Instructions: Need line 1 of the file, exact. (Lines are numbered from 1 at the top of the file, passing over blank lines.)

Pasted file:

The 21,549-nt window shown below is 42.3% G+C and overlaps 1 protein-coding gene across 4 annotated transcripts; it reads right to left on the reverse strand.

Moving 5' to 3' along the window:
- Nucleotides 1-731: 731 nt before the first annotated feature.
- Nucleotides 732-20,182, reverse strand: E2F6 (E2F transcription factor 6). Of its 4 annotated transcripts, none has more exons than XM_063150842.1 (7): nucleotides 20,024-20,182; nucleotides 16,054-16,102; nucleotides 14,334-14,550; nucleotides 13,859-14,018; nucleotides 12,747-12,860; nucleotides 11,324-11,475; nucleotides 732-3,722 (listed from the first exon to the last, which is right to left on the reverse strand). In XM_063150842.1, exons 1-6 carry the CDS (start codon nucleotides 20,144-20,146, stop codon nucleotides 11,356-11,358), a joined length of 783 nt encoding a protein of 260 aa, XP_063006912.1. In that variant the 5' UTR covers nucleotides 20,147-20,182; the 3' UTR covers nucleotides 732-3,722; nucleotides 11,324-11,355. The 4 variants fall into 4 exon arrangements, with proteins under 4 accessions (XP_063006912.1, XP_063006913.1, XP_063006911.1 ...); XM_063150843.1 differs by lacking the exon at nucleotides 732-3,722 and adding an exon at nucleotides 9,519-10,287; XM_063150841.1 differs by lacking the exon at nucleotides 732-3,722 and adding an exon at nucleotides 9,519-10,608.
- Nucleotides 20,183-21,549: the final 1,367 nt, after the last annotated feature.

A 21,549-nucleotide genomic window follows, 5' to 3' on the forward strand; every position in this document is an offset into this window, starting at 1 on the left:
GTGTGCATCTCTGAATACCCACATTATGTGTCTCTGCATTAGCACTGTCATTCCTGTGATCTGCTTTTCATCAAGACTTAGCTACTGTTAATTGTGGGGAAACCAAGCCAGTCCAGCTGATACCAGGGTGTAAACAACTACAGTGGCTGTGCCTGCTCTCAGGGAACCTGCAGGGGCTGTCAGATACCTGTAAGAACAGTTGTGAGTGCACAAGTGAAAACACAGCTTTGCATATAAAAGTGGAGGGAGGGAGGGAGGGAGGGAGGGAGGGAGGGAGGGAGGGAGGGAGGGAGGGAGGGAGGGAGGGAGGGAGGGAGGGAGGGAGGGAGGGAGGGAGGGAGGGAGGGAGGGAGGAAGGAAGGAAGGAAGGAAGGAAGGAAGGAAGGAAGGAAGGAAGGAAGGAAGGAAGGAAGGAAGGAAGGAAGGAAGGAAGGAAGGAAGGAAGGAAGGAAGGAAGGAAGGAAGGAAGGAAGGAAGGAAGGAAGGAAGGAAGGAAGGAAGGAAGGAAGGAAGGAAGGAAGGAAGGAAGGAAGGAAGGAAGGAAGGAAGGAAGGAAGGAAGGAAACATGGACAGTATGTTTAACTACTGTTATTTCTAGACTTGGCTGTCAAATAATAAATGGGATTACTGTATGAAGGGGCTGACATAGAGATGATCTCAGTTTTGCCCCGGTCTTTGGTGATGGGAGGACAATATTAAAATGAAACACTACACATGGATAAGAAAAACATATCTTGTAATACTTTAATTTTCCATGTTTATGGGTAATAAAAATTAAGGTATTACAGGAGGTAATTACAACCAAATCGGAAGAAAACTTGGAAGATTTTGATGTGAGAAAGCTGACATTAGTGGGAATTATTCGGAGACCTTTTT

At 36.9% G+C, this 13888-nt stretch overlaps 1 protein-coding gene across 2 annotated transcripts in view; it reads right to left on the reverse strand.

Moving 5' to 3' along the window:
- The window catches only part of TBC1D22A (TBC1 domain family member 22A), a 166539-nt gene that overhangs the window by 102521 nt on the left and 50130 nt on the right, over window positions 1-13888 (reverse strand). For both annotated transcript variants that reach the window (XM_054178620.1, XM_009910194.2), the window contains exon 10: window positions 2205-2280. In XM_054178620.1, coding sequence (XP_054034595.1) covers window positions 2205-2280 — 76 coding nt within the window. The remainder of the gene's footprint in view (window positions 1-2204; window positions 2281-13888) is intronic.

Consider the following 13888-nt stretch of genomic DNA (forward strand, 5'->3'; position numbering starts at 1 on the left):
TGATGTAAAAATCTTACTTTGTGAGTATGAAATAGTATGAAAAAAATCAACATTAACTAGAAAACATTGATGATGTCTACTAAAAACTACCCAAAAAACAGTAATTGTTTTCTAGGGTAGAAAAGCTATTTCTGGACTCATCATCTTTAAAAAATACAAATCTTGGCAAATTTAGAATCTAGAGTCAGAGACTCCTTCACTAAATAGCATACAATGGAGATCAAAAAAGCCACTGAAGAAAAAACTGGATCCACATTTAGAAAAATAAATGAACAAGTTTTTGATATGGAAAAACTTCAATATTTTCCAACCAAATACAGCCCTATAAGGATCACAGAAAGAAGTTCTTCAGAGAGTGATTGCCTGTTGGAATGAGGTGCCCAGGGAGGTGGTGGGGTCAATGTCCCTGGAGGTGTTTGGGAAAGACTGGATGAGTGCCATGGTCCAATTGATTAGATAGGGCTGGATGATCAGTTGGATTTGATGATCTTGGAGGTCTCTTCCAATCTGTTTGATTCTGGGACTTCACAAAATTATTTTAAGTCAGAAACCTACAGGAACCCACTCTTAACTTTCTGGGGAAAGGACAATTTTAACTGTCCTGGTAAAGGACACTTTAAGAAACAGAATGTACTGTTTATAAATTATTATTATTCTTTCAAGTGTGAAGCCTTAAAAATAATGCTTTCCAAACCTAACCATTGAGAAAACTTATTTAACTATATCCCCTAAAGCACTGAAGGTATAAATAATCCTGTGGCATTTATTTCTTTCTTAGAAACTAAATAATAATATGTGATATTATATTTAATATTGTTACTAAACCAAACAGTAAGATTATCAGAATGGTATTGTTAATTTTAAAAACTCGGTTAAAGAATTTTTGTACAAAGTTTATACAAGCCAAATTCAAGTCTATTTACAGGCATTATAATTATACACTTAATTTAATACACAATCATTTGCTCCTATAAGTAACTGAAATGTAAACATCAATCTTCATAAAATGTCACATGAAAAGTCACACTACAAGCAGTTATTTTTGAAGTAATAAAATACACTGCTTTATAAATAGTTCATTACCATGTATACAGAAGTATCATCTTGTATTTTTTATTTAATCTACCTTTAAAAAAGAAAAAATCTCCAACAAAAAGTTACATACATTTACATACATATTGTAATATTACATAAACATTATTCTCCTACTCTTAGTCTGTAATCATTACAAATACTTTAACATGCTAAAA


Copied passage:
The 21,549-nt window shown below is 42.3% G+C and overlaps 1 protein-coding gene across 4 annotated transcripts; it reads right to left on the reverse strand.